DISCREET CHARM OF THE BOURGEOSIE, THE (LE CHARM DISCRET DE LA BOURGEOISIE) (director/writer: Luis Bunuel; screenwriter: Jean-Claude Carriere; cinematographer: Edmond Richard; editor: Helene Plemiannikov; music: Galaxie Musique; cast: Fernando Rey (Don Rafael Acosta), Delphine Seyrig (Simone Thévenot), Stéphane Audran (Alice Sénéchal), Bulle Ogier (Florence), Jean-Pierre Cassel (Henri Sénéchal), Paul Frankeur (Francois Thevenot), Julien Bertheau (Mgr Dufour), Milena Vukotic (Ines), Claude Piéplu (Colonel), Maria Gabriella Maione (Guerilla), Michel Piccoli (Home Secretary), François Maistre (Inspector Delecluze); Runtime: 116; MPAA Rating: NR; producer: Serge Silberman; Criterion Collection, The; 1972-France-in French with English subtitles)
“It’s all too familiar Buñuel and lacks the bite of some of his earlier and sharper edged films.”
Reviewed by Dennis Schwartz
The 72-year-old Luis Buñuel (“Robinson Crusoe”/”Nazarin”/”Viridiana”) directs and writes this surrealist classic black comedy that won an Oscar for best foreign film. It has a vigorous go at the bourgeois as they crave order and fine wine and elegant food, but find that life has bumps on the road that makes them uncomfortable.
The Senechals, Parisian wealthy businessman Henri and his sex-starved wife Alice (Jean-Pierre Cassel and Stephane Audran), after a mixup on dinner dates Alice finds that their guests arrive an evening too early and she makes plans to do it again when her hubby is home. The guests include Don Rafael Acosta (Fernando Rey), a haughty ambassador from a fictitious banana republic country called Miranda; the sneaky snobbish sophisticate Francois Thevenot (Paul Frankeur) and his adulterous wife Simone (Delphine Seyrig) and her much younger fashion conscious sister Florence (Bulle Ogier). They are joined by the church bishop (Julien Bertheau), who volunteers to be the gardener for the Senechals (thinking of himself as a working priest) and decides to hang out with the bourgeois as they await their dinner date. They all make a connection, sharing a common bond in their snotty attitude and hypocrisies.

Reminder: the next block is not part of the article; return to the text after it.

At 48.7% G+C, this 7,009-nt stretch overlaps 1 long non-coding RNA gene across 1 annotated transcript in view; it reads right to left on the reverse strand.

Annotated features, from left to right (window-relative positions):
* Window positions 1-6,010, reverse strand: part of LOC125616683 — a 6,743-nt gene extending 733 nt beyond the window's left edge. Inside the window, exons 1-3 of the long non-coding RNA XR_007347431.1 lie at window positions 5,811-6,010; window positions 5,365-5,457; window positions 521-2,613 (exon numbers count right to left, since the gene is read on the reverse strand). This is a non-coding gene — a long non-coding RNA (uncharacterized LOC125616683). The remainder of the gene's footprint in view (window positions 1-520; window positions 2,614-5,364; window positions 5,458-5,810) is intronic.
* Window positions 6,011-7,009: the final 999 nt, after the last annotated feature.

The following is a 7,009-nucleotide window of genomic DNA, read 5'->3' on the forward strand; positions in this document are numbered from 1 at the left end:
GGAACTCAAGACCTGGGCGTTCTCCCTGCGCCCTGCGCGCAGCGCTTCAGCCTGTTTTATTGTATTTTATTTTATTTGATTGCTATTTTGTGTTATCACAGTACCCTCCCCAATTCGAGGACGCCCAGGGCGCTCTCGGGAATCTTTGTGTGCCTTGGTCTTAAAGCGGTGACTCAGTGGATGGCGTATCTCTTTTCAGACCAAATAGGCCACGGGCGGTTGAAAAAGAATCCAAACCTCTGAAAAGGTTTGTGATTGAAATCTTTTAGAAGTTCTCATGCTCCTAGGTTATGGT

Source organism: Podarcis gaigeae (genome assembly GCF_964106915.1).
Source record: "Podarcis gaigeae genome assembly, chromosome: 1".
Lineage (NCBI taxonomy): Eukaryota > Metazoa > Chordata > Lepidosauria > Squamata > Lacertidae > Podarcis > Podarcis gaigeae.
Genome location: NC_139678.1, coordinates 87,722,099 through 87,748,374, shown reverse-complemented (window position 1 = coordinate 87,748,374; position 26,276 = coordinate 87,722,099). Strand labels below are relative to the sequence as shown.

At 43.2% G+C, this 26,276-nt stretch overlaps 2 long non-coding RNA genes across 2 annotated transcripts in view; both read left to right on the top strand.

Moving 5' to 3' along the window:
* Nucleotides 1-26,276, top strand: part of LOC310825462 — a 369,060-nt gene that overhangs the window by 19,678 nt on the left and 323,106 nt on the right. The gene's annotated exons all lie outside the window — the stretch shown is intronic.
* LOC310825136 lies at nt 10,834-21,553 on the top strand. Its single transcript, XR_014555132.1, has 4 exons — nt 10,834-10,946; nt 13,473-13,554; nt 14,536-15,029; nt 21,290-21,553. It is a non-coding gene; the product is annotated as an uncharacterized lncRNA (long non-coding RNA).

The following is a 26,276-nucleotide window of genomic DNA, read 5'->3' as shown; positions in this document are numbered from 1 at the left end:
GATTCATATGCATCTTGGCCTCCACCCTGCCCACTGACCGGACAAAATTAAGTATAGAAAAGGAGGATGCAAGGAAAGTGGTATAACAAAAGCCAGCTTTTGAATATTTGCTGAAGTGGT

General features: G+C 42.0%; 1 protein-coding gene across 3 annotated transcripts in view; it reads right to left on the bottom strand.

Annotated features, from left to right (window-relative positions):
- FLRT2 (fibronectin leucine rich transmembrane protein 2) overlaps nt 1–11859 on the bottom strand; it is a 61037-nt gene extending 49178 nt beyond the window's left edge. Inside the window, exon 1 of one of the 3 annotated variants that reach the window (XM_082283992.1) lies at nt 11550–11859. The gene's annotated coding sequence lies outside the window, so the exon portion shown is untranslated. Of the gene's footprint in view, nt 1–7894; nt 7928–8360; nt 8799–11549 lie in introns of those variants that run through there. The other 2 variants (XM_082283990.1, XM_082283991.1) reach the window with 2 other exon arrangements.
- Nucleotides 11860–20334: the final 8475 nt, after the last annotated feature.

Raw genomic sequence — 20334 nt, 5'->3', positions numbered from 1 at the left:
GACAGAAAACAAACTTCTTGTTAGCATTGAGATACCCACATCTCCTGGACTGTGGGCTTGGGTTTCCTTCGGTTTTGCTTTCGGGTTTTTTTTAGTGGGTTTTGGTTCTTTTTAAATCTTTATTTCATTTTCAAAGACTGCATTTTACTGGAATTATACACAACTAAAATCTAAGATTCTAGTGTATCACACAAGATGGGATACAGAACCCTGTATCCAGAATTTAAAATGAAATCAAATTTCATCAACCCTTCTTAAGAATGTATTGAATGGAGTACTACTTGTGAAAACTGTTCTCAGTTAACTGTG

They are interrupted by a series of odd events, whereby they never get to finish the delicious lamb meal awaiting them on their luxury country home. Instead we get to view a number of bizarre dreams, from characters that range from the key male ones to ones who have nothing to do with the story; a colonel (Claude Piéplu), on military maneuvers, dropping in on the Senechals with his fellow officers to drink and dine and smoke pot; terrorists from the Republic of Miranda breaking in to the Senechals mansion to spread third-world terror; and police arresting the Senechals and their guests, except for the bishop, for being involved with an international drug smuggling ring and finding that the French home secretary wants them released in order to have good relations with Miranda.
Buñuel targets the bourgeoisie, the conventions of high society, the church, the state and the military, and has fun playing on their sneakiness, dispiriting chic sophistication, guilt-trip dreams, collective phobias and inability to find relief from their empty lives through the civilized ritual of dining on gourmet food. The superb cast do a great job relaying the wit behind this prankster satire, but it’s all too familiar Buñuel and lacks the bite of some of his earlier and sharper edged films.
REVIEWED ON 8/25/2009 GRADE: B+
Dennis Schwartz: “Ozus’ World Movie Reviews”
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